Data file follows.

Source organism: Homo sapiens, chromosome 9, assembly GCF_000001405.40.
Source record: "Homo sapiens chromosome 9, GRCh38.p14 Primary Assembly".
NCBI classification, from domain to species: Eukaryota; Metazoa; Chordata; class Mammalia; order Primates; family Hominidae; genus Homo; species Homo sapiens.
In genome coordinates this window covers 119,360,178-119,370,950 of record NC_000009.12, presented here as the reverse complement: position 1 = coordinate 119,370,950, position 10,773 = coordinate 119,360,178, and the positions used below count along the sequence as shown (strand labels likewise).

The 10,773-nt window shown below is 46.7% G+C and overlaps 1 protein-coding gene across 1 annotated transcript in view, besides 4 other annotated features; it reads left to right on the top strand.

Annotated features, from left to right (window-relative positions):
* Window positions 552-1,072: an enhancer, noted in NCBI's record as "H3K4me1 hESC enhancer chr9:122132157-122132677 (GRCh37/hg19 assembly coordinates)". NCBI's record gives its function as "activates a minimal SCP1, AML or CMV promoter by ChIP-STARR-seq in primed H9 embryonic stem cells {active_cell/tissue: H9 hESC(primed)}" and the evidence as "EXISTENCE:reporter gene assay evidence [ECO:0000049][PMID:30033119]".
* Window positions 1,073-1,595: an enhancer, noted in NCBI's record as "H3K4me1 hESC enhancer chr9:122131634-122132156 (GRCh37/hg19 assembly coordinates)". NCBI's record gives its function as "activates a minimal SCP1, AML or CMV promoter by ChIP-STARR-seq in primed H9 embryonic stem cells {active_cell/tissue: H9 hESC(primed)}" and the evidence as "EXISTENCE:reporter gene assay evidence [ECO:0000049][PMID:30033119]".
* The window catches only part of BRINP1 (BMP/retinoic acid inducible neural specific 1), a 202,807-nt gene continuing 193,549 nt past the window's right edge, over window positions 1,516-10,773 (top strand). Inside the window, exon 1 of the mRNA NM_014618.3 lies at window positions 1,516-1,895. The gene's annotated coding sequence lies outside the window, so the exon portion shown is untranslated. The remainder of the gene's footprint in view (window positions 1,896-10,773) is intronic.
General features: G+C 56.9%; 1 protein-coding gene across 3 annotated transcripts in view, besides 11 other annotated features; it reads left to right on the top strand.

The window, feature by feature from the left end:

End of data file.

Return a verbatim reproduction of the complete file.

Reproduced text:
Source organism: Homo sapiens, chromosome 9, assembly GCF_000001405.40.
Source record: "Homo sapiens chromosome 9, GRCh38.p14 Primary Assembly".
NCBI classification, from domain to species: Eukaryota; Metazoa; Chordata; class Mammalia; order Primates; family Hominidae; genus Homo; species Homo sapiens.
In genome coordinates this window covers 119,360,178-119,370,950 of record NC_000009.12, presented here as the reverse complement: position 1 = coordinate 119,370,950, position 10,773 = coordinate 119,360,178, and the positions used below count along the sequence as shown (strand labels likewise).

The 10,773-nt window shown below is 46.7% G+C and overlaps 1 protein-coding gene across 1 annotated transcript in view, besides 4 other annotated features; it reads left to right on the top strand.

Annotated features, from left to right (window-relative positions):
* Window positions 552-1,072: an enhancer, noted in NCBI's record as "H3K4me1 hESC enhancer chr9:122132157-122132677 (GRCh37/hg19 assembly coordinates)". NCBI's record gives its function as "activates a minimal SCP1, AML or CMV promoter by ChIP-STARR-seq in primed H9 embryonic stem cells {active_cell/tissue: H9 hESC(primed)}" and the evidence as "EXISTENCE:reporter gene assay evidence [ECO:0000049][PMID:30033119]".
* Window positions 1,073-1,595: an enhancer, noted in NCBI's record as "H3K4me1 hESC enhancer chr9:122131634-122132156 (GRCh37/hg19 assembly coordinates)". NCBI's record gives its function as "activates a minimal SCP1, AML or CMV promoter by ChIP-STARR-seq in primed H9 embryonic stem cells {active_cell/tissue: H9 hESC(primed)}" and the evidence as "EXISTENCE:reporter gene assay evidence [ECO:0000049][PMID:30033119]".
* The window catches only part of BRINP1 (BMP/retinoic acid inducible neural specific 1), a 202,807-nt gene continuing 193,549 nt past the window's right edge, over window positions 1,516-10,773 (top strand). Inside the window, exon 1 of the mRNA NM_014618.3 lies at window positions 1,516-1,895. The gene's annotated coding sequence lies outside the window, so the exon portion shown is untranslated. The remainder of the gene's footprint in view (window positions 1,896-10,773) is intronic.
General features: G+C 56.9%; 1 protein-coding gene across 3 annotated transcripts in view, besides 11 other annotated features; it reads left to right on the top strand.

The window, feature by feature from the left end: